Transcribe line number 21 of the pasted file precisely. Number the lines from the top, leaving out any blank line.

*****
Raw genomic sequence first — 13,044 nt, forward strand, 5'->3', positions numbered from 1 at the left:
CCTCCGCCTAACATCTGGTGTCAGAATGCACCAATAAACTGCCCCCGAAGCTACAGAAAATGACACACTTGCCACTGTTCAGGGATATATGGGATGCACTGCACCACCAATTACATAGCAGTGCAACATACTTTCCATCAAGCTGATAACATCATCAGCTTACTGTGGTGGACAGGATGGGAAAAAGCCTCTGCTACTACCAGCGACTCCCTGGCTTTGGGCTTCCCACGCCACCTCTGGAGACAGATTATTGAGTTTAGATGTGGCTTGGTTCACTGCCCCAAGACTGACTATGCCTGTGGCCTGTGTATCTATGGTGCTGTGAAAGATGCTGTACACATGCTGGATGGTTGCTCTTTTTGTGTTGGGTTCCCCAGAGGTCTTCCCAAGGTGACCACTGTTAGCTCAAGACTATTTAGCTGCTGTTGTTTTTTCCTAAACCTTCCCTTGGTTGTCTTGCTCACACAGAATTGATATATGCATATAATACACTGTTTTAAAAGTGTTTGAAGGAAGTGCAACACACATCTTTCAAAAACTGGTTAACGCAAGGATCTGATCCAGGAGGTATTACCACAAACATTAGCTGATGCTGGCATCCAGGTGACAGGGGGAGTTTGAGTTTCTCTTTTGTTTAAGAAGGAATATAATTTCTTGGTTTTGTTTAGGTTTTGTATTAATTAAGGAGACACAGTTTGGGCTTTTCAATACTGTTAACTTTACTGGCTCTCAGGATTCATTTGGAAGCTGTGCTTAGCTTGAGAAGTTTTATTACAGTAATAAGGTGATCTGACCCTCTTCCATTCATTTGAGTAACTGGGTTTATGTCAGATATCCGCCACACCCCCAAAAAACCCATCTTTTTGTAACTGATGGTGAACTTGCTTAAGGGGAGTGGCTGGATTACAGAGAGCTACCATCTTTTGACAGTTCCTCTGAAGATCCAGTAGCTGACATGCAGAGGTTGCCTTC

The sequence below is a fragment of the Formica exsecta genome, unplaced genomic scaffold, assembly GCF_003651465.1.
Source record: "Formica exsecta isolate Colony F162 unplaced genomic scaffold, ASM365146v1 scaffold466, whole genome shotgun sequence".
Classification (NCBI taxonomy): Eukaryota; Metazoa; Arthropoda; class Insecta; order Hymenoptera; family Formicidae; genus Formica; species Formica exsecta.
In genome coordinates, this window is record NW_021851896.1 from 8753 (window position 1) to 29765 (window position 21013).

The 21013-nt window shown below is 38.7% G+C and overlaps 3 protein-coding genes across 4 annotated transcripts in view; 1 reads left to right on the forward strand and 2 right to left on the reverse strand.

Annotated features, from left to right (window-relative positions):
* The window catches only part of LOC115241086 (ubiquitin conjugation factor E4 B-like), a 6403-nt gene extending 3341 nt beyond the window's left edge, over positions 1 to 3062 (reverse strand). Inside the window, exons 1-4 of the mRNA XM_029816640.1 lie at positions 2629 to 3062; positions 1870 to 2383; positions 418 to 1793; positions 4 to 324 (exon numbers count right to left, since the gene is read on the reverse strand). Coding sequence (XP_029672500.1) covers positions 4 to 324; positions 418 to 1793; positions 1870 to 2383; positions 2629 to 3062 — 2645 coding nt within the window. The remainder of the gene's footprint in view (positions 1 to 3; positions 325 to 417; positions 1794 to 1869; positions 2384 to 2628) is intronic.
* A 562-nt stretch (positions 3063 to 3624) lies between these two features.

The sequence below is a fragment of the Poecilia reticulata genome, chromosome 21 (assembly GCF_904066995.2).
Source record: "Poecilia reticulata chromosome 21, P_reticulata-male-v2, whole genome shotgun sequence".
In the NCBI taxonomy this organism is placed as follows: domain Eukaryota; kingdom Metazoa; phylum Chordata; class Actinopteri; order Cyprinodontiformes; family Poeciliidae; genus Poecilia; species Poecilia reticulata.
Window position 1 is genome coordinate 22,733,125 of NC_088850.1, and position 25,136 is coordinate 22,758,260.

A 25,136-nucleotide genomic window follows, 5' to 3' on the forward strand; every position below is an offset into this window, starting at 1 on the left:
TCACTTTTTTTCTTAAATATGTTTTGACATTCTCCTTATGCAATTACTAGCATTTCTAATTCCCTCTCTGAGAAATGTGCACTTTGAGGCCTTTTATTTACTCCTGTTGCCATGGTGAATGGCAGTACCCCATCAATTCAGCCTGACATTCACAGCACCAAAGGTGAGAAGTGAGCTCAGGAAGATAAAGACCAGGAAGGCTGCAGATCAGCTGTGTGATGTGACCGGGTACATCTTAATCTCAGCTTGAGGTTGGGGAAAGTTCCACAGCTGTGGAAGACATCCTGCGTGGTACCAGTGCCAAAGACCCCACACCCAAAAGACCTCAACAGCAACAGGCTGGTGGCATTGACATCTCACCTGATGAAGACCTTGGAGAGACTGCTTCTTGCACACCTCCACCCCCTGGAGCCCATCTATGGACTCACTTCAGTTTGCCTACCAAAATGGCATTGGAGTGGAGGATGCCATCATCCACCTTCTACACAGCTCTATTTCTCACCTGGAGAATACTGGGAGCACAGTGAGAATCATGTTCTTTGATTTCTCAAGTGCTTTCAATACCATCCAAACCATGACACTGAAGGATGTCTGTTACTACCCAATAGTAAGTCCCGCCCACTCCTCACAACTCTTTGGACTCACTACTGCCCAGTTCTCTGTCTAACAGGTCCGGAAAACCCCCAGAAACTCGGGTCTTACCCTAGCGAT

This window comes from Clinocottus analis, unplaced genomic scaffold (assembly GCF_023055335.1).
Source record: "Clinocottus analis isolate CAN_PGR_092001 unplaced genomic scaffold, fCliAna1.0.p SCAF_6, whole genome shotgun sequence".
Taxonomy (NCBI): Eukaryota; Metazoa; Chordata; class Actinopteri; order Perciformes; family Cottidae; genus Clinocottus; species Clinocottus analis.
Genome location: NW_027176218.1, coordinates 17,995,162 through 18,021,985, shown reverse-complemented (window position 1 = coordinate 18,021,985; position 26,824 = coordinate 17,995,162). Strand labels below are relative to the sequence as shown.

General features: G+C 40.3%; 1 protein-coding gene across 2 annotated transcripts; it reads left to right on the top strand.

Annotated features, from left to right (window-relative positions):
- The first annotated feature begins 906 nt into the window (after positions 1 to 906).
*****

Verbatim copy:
General features: G+C 40.3%; 1 protein-coding gene across 2 annotated transcripts; it reads left to right on the top strand.